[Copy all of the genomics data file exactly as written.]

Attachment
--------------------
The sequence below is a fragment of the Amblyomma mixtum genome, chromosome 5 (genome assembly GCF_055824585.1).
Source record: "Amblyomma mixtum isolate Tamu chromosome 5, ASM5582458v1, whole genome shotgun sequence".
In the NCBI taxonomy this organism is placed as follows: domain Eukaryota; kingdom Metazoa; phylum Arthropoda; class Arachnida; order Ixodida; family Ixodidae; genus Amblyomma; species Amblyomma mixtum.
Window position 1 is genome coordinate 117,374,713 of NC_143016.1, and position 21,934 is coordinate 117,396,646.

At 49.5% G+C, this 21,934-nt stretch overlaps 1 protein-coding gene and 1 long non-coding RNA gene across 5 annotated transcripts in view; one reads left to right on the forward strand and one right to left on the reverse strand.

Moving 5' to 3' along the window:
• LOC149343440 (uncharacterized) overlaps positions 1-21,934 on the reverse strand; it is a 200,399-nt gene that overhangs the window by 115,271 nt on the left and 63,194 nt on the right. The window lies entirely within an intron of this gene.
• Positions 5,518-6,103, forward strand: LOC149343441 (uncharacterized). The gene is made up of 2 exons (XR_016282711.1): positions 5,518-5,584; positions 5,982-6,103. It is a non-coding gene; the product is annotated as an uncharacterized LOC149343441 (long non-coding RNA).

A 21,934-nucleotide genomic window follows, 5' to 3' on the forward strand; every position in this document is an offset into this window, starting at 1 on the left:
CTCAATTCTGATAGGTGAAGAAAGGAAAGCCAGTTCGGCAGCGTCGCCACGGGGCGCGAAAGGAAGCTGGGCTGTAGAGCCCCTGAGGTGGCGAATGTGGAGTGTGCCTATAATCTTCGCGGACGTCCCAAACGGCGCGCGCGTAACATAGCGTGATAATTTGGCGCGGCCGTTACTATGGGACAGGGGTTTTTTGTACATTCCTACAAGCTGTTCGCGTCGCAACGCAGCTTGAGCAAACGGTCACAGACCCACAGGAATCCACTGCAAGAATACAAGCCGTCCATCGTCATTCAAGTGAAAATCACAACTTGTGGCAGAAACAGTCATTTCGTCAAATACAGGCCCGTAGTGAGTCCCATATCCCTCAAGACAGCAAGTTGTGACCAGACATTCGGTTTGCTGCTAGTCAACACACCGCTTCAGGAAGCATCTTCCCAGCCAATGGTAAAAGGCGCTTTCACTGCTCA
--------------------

The sequence below is a fragment of the Amblyomma mixtum genome, chromosome 5 (genome assembly GCF_055824585.1).
Source record: "Amblyomma mixtum isolate Tamu chromosome 5, ASM5582458v1, whole genome shotgun sequence".
In the NCBI taxonomy this organism is placed as follows: domain Eukaryota; kingdom Metazoa; phylum Arthropoda; class Arachnida; order Ixodida; family Ixodidae; genus Amblyomma; species Amblyomma mixtum.
Window position 1 is genome coordinate 117,374,713 of NC_143016.1, and position 21,934 is coordinate 117,396,646.

At 49.5% G+C, this 21,934-nt stretch overlaps 1 protein-coding gene and 1 long non-coding RNA gene across 5 annotated transcripts in view; one reads left to right on the forward strand and one right to left on the reverse strand.

Moving 5' to 3' along the window:
• LOC149343440 (uncharacterized) overlaps positions 1-21,934 on the reverse strand; it is a 200,399-nt gene that overhangs the window by 115,271 nt on the left and 63,194 nt on the right. The window lies entirely within an intron of this gene.
• Positions 5,518-6,103, forward strand: LOC149343441 (uncharacterized). The gene is made up of 2 exons (XR_016282711.1): positions 5,518-5,584; positions 5,982-6,103. It is a non-coding gene; the product is annotated as an uncharacterized LOC149343441 (long non-coding RNA).

A 21,934-nucleotide genomic window follows, 5' to 3' on the forward strand; every position in this document is an offset into this window, starting at 1 on the left:
CTCAATTCTGATAGGTGAAGAAAGGAAAGCCAGTTCGGCAGCGTCGCCACGGGGCGCGAAAGGAAGCTGGGCTGTAGAGCCCCTGAGGTGGCGAATGTGGAGTGTGCCTATAATCTTCGCGGACGTCCCAAACGGCGCGCGCGTAACATAGCGTGATAATTTGGCGCGGCCGTTACTATGGGACAGGGGTTTTTTGTACATTCCTACAAGCTGTTCGCGTCGCAACGCAGCTTGAGCAAACGGTCACAGACCCACAGGAATCCACTGCAAGAATACAAGCCGTCCATCGTCATTCAAGTGAAAATCACAACTTGTGGCAGAAACAGTCATTTCGTCAAATACAGGCCCGTAGTGAGTCCCATATCCCTCAAGACAGCAAGTTGTGACCAGACATTCGGTTTGCTGCTAGTCAACACACCGCTTCAGGAAGCATCTTCCCAGCCAATGGTAAAAGGCGCTTTCACTGCTCA